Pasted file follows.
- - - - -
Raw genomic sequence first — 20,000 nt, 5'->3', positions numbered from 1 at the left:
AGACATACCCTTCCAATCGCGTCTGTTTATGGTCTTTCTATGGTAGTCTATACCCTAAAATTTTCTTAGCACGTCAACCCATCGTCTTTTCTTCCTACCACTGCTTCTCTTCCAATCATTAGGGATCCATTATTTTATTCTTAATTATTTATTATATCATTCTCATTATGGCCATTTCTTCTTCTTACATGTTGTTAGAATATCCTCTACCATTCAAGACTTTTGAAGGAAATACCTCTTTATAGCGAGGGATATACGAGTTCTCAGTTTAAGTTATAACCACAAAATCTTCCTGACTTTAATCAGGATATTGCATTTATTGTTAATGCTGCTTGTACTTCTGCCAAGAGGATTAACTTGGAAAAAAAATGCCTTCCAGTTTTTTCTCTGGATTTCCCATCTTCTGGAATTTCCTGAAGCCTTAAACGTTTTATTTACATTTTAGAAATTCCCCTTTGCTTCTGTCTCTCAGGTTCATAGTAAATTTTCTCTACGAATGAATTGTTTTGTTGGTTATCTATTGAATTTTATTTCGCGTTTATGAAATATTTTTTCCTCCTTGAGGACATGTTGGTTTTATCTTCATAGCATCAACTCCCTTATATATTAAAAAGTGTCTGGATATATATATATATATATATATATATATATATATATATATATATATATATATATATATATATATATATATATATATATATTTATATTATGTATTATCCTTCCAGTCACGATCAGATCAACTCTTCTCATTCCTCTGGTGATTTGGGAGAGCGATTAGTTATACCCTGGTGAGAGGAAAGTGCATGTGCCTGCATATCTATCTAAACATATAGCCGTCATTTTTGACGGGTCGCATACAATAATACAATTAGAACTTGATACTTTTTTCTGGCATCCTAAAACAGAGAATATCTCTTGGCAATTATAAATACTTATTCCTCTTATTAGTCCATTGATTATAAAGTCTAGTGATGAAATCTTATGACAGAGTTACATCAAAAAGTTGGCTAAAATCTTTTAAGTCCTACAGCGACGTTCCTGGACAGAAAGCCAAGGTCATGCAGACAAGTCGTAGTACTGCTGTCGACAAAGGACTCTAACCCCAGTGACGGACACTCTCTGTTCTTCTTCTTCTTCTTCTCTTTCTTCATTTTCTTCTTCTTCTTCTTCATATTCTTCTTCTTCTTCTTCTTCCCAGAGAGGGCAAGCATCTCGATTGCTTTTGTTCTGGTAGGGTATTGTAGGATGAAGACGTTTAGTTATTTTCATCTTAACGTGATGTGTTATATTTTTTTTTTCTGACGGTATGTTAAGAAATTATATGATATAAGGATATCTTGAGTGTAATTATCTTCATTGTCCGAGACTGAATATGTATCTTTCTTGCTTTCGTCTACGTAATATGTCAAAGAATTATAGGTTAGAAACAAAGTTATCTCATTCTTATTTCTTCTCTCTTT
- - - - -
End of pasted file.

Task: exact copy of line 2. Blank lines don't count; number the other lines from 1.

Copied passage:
AGACATACCCTTCCAATCGCGTCTGTTTATGGTCTTTCTATGGTAGTCTATACCCTAAAATTTTCTTAGCACGTCAACCCATCGTCTTTTCTTCCTACCACTGCTTCTCTTCCAATCATTAGGGATCCATTATTTTATTCTTAATTATTTATTATATCATTCTCATTATGGCCATTTCTTCTTCTTACATGTTGTTAGAATATCCTCTACCATTCAAGACTTTTGAAGGAAATACCTCTTTATAGCGAGGGATATACGAGTTCTCAGTTTAAGTTATAACCACAAAATCTTCCTGACTTTAATCAGGATATTGCATTTATTGTTAATGCTGCTTGTACTTCTGCCAAGAGGATTAACTTGGAAAAAAAATGCCTTCCAGTTTTTTCTCTGGATTTCCCATCTTCTGGAATTTCCTGAAGCCTTAAACGTTTTATTTACATTTTAGAAATTCCCCTTTGCTTCTGTCTCTCAGGTTCATAGTAAATTTTCTCTACGAATGAATTGTTTTGTTGGTTATCTATTGAATTTTATTTCGCGTTTATGAAATATTTTTTCCTCCTTGAGGACATGTTGGTTTTATCTTCATAGCATCAACTCCCTTATATATTAAAAAGTGTCTGGATATATATATATATATATATATATATATATATATATATATATATATATATATATATATATATATATATATATATATATATTTATATTATGTATTATCCTTCCAGTCACGATCAGATCAACTCTTCTCATTCCTCTGGTGATTTGGGAGAGCGATTAGTTATACCCTGGTGAGAGGAAAGTGCATGTGCCTGCATATCTATCTAAACATATAGCCGTCATTTTTGACGGGTCGCATACAATAATACAATTAGAACTTGATACTTTTTTCTGGCATCCTAAAACAGAGAATATCTCTTGGCAATTATAAATACTTATTCCTCTTATTAGTCCATTGATTATAAAGTCTAGTGATGAAATCTTATGACAGAGTTACATCAAAAAGTTGGCTAAAATCTTTTAAGTCCTACAGCGACGTTCCTGGACAGAAAGCCAAGGTCATGCAGACAAGTCGTAGTACTGCTGTCGACAAAGGACTCTAACCCCAGTGACGGACACTCTCTGTTCTTCTTCTTCTTCTTCTCTTTCTTCATTTTCTTCTTCTTCTTCTTCATATTCTTCTTCTTCTTCTTCTTCCCAGAGAGGGCAAGCATCTCGATTGCTTTTGTTCTGGTAGGGTATTGTAGGATGAAGACGTTTAGTTATTTTCATCTTAACGTGATGTGTTATATTTTTTTTTTCTGACGGTATGTTAAGAAATTATATGATATAAGGATATCTTGAGTGTAATTATCTTCATTGTCCGAGACTGAATATGTATCTTTCTTGCTTTCGTCTACGTAATATGTCAAAGAATTATAGGTTAGAAACAAAGTTATCTCATTCTTATTTCTTCTCTCTTT